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With legal documents, things like font, margins and headings are often unique to the state. If your divorce forms don’t look like the ones the court clerk’s office is used to seeing, it immediately raises a red flag and increases the likelihood that your paperwork will be rejected, even if they actually meet substantive legal requirements. Microsoft Word and other apps with document editing options like Google Docs are coded differently and support different features. While Google Docs has become a popular choice for word processing, it lacks many MS-Word features that are essential to properly formatted legal documents. For this reason, most of the documents you’ll receive are created using MS-Word.
In most states, documents will be in MS-Word possibly with one or two PDFs included. Those PDFs tend to be state-issued forms like a statistics report of divorce form, which usually goes to the state’s health department for record-keeping purposes. Often those don’t require any additional information or signatures so they are already in the right format for e-filing. There are a few states, California is an example, where all or most documents are PDFs.
If you need to open and edit a PDF for any reason, it’s important that you open it in Adobe Reader. This is because other readers, including the default readers on iPhones and iPads, affect formatting, and often show empty fields that would have been filled in if the document was opened in Adobe Reader.
Adobe Reader is available free. If, after downloading Adobe, your document doesn’t open, check your settings to make sure it is set as your default for PDFs. For iPhones and iPads, download the latest version of the Adobe Reader app. You can download Adobe Reader for Windows, Mac OS and Android here.
If you want to edit one or more documents for any reason (ex. e-filing, self-customization) the only way to keep the document looking exactly like the original is to open and edit it using the same software used to create it. If you try to edit Word documents using Google Docs or another app, some documents may not convert properly and there may be formatting problems, which affect things like where lines, paragraphs, and pages end. Other common formatting issues users see when converting documents from Word to another app are additional spaces between words and sentences, missing headers and/or footers, and margin shifting. Font differences can also occur, even when fonts have the same or very similar names.
The primary reasons for editing divorce paperwork are:
Not all states allow e-filing in divorce cases. Of those that do, some currently only allow attorneys to e-file. Click here to find out if e-filing your divorce is an option in your state.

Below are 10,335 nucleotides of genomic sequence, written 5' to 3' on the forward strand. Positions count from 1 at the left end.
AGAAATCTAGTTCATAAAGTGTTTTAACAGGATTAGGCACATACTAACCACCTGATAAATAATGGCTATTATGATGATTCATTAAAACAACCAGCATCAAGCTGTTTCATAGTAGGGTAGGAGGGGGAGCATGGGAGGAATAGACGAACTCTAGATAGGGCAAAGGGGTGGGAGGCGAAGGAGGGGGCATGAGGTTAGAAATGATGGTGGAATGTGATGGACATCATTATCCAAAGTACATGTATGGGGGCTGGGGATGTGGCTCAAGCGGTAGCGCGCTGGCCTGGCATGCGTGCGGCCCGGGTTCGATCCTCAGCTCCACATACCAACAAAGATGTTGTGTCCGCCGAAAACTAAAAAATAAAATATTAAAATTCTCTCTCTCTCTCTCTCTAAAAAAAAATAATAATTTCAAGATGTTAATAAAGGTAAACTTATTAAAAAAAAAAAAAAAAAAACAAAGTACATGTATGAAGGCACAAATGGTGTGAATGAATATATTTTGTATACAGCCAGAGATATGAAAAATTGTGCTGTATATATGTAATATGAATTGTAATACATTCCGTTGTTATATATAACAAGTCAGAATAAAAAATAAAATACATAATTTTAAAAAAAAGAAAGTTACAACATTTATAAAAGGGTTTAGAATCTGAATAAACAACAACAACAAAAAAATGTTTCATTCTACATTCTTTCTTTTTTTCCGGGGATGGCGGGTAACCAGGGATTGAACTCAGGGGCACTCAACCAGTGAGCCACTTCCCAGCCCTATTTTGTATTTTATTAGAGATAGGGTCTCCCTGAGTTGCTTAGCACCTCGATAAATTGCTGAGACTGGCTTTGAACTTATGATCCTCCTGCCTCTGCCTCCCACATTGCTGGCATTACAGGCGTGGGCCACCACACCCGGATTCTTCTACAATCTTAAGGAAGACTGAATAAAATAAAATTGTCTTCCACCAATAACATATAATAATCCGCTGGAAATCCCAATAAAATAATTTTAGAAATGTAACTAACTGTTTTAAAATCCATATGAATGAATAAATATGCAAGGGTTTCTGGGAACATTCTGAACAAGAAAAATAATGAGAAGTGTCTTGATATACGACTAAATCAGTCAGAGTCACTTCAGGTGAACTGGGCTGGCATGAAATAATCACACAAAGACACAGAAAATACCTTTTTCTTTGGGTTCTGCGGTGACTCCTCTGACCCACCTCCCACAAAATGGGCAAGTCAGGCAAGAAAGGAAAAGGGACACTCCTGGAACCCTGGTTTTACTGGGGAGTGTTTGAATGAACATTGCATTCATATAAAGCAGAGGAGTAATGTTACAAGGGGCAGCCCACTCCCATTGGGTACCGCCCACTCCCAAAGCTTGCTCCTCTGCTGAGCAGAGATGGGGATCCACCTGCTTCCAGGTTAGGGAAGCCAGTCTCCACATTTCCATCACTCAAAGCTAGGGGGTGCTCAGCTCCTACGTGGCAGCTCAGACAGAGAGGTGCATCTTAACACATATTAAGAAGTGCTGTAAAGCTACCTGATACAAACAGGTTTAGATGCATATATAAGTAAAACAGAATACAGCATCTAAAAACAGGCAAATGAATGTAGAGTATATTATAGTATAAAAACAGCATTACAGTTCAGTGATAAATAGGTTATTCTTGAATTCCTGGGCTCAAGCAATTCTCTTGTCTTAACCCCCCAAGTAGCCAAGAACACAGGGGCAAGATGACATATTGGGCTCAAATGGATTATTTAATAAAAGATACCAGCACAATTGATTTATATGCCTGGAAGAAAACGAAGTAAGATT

If you don’t need to open your documents for printing, editing or e-filing, the easiest thing to do is have them printed and shipped to you by DivorceWriter. Then, sign and file with the court clerk in person or by mail. However, if you need to download and edit your documents for any reason, below are links for free versions of Word for iOS, Android and Windows 10.
With these free versions of Word, you can open and print Word documents from any device, although you may not be able to edit depending on your device. Only Office 365 subscribers are able to access all features on all devices. Windows, Android and Mac users can edit documents for free using these apps if you are using a device with a screen that is 10.1” or less. People using larger tablets or pc users will only be able to open and view them, not edit. With iOS, you can edit documents for free on any device except iPad Pro, which only allows you to open them, but not edit. iOS users with screens bigger than 10.1” or who use iPad Pro and laptop/desktop users who don’t have editing capabilities with the free version of Word can sign up for Office 365 and get a personal account for $6.99/mo, which will unlock the full features for Word as well as premium versions of Excel, PowerPoint, OneDrive and Outlook on any device.
Most, though not all, e-filing systems, including the states that use the Odyssey e-filing system, only accept PDFs so if you’re e-filing you will need to convert them. There are two ways to do this. (1) Complete and sign hard copies of your documents as needed, and then either scan or photograph them. Once you have a digital image file (JPEG or PNG) of each individual page of a document, you can convert them to PDF, or (2) open the documents in Word, edit and/or e-sign as needed, and then convert the Word document to a PDF. Both are explained in detail below.
If you want to e-file, but you don’t want to open and edit documents using Word, you can instead print them (or have DivorceWriter print and ship them to you), and then take scan or photograph them with your mobile device and convert those into PDFs. However, if you choose to do this, there are two important things to keep in mind. First, each photo has to be of one page of the document only and must include the entire page only. Nothing—not footers, headers or margins—can be cut off in any photo. Additionally, you can’t have anything else in the background and the photo must be clear and legible. If any portion is cut off or if the document is at all hard to read, it could cause a rejection. Second, most documents consist of multiple pages, which means you will have to take a very clear and complete full screenshot or photo of each page separately, and then get all pages of a given document into a one PDF in correct order so you can e-file the complete document.
To convert an image file to a PDF: